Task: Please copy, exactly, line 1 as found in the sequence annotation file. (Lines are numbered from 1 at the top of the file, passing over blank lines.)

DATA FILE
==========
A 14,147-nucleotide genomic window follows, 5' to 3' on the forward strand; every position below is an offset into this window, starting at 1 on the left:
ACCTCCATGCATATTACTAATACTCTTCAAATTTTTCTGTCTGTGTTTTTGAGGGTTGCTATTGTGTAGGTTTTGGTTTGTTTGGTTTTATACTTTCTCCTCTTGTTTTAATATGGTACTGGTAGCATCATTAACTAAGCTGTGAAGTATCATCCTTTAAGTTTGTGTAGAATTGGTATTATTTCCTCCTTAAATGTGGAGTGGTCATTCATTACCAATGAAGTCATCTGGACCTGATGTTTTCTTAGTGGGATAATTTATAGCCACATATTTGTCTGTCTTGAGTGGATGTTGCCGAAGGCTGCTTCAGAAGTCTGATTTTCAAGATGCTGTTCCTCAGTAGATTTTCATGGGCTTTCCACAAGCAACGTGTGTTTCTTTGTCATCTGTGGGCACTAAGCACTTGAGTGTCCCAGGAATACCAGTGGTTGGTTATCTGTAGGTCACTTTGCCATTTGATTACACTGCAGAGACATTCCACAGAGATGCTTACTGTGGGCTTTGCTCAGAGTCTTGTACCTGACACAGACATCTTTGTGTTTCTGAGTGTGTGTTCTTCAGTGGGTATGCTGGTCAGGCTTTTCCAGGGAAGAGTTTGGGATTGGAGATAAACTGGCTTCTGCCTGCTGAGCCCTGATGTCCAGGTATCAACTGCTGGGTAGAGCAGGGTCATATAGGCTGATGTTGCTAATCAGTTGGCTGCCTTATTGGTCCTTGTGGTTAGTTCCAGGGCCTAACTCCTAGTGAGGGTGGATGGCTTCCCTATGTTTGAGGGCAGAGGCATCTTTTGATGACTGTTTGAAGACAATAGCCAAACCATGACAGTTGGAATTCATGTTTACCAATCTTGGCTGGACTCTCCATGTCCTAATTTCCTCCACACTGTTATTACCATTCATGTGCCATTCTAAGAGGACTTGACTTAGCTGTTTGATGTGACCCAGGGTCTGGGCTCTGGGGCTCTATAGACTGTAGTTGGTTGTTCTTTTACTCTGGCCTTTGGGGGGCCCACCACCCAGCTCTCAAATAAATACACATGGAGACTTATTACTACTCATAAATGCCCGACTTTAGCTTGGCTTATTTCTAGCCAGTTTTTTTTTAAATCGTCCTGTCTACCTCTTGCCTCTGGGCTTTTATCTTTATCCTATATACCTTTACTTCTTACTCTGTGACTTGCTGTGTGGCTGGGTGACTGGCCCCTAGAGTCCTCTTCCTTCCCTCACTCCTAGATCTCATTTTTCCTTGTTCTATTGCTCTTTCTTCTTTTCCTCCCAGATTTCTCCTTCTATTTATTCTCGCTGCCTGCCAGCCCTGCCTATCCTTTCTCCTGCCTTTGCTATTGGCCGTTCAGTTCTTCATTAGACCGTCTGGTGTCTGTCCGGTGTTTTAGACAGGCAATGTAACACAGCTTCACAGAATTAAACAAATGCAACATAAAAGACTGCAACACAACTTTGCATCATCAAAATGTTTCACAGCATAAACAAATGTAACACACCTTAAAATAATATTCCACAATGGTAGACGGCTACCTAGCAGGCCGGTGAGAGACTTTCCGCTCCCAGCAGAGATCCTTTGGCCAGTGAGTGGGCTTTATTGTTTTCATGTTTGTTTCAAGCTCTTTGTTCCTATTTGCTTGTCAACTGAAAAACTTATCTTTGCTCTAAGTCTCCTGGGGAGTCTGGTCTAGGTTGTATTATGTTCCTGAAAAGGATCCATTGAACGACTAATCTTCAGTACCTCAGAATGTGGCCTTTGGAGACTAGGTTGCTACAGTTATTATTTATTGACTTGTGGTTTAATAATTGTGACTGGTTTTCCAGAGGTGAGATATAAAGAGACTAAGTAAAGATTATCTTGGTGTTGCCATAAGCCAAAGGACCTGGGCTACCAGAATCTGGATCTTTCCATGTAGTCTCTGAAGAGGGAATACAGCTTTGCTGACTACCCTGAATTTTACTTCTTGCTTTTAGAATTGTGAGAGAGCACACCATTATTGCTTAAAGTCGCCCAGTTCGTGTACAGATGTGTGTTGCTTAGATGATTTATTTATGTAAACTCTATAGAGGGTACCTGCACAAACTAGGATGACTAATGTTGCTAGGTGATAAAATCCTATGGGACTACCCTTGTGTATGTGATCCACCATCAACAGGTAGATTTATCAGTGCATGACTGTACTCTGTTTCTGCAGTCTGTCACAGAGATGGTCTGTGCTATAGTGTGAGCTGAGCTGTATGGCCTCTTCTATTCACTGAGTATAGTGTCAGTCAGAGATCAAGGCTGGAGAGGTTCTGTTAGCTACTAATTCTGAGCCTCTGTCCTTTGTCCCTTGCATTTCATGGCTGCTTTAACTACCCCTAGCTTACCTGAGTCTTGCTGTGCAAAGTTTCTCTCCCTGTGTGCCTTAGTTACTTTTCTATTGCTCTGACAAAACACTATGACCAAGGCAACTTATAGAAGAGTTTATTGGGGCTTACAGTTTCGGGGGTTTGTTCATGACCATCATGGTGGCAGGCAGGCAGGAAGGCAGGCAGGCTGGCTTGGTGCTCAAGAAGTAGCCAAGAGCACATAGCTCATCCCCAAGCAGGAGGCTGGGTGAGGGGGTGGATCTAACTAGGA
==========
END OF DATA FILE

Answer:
A 14,147-nucleotide genomic window follows, 5' to 3' on the forward strand; every position below is an offset into this window, starting at 1 on the left: